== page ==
Define 'modified'! $111 Billion in your Stimulus funds has gone to the Humongous Banks. Recently the $400 Billion cap was lifted. Our Major Banks now have an open ended blank check to draw upon!
Now get this: The HAMP and MHA guidelines apply primarily to Freddie Mac and Fannie Mae loans. Less than 50% of mortgages being funded today are Fannie or Freddie loans. So in effect, most VA, FHA, USDA and Portfolio Loans through non-TARP funded Banks, Savings & Loans and Credit Unions are not subject to the Making Home Affordable guidelines. How can this be? Loopholes, folks. It's their money and they make the rules. Since we are NOT funding them to help borrowers--unless they have very enlightened management (some do of course) then borrowers will lose their homes or be forced to sell, Meanwhile their neighbor with a Fannie or Freddie loan gets their payment cut in half. Is this fair? Of course not. I suspect this is one big reason the biggest banks are paying back their TARP funds as fast as they can so they can stop modifying loans.
What about the news of loan mod failures? We get releases from HUD and other media generated by official sources. These official sources are pretty much paid mouthpieces of the very companies taking our tax dollars. Now stop and think: why would Fannie/Freddie and our media want to point out that people are failing to meet their modified status? My guess is they are presenting numbers to hide their losses from their investors. They also have their own criteria: that is to FAIL the consumer. Meanwhile they get to appear blameless. If your mortgage was cut in half chances are you would do anything including move heaven and earth to pay it and keep your home. I doubt what we hear as 'statistics' on the news and so should every person in our industry.
So what can be done? I heard someone say he was hoping that Obama had shamed his bank into helping him. That will be the day. People who succeed at loan modification are able to present a water-tight case for hardship and recovery. Period. You absolutely have the right to request your loan be restructured. The HAMP guidelines are designed to give homeowners breathing room: lenders will work hard to insure they get their original terms back within five years. Not all lenders use HAMP guidelines. In fact, there are many kinds of agreements depending on the loan type and your situation. A professional negotiator will work hard to get longer fixed terms. Especially for folks with sub prime ARMS or negative amortization loans.
Emotion needs to be removed from your negotiation. Banks are not social services. They are businesses. I read about a loan modification expert who is selling a CD relating the "6 secrets of hardship letters". Actually writing your hardhip letter is the easy part. Backing up your letter with solid financials is what really matters. Making sense of the situation is why loan modification is so difficult for individuals. By the time a person has experienced sincere hardship and struggled for perhaps a year or more, most are too worn down to make a sensible business case and stick by it. That is why we recommend an advocate who can make the case for you and be a neutral reality check. Ask around and find a legitimate source in your state. Some bankruptcy attorneys handle modifications as part of their settlement plans. The State Bar Association would be a good starting place.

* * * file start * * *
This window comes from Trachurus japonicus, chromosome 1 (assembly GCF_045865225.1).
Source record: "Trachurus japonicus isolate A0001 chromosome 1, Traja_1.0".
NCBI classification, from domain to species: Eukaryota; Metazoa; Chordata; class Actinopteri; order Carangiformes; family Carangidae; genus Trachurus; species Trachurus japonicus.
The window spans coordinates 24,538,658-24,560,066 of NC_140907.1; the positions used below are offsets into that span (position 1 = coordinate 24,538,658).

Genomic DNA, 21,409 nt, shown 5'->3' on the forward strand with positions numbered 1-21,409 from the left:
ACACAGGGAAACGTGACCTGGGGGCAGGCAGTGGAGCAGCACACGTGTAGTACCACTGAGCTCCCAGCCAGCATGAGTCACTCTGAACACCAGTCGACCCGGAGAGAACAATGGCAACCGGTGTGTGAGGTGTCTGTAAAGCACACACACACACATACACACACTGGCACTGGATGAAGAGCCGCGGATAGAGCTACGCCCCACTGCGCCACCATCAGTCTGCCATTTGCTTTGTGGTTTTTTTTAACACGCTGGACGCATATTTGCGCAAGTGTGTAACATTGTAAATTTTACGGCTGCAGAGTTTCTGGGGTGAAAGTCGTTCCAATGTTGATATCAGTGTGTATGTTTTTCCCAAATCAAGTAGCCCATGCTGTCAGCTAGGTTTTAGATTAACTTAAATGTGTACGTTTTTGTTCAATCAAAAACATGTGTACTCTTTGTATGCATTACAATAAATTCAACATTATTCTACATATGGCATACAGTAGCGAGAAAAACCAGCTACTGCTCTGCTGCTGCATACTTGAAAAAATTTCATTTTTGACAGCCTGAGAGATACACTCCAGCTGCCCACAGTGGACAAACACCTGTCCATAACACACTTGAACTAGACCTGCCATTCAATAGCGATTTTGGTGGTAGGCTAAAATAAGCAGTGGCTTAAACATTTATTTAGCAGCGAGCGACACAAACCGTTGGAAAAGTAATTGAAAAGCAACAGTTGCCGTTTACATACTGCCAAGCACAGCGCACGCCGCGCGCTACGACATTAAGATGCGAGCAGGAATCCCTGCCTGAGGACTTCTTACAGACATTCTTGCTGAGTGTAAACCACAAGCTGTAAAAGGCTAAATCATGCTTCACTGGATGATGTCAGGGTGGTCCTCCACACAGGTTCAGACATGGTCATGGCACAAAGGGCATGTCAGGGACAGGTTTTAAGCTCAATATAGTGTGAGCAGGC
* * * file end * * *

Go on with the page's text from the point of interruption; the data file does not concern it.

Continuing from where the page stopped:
Endless Workouts? Unfortunately a very high percentage of the loan modifications started up to a year ago are still in their trial workout period five and six months later. The reasons vary bank to bank. Unless their loan is converted to a permanent modification or terms a homeowner can live with, then we have all failed. What transpires during that forbearance (or workout) period is a constant harassment for MORE paperwork proving they are still working, etc.
Endless Paperwork? Since when do you have to prove you are still making the same money you did as when you applied for a loan six months later? If the person is PAYING their mortgage as per the workout agreement I say they are meeting their obligations. There are many possible reasons Banks are NOT converting their temporary modifications to permanent status: #1 might be they don't want to show their actual loss (of higher interest projected) on their books. The workouts are a sham and should be investigated. The few sucessful modifications which have converted to permanent status are a tiny fraction of those still in limbo.
Please tell anyone you know who is experiencing extended workout issues to contact their congressional representatives for help. http://www.congress.org They may also make a complaint directly to their State Attorney General. most states have online complaint forms. They will investigate. In Washington, our State Attorney has successfully sued several large banks including Countrywide (now defunct) for predatory lending. http://www.atg.wa.gov
All the best in 2010!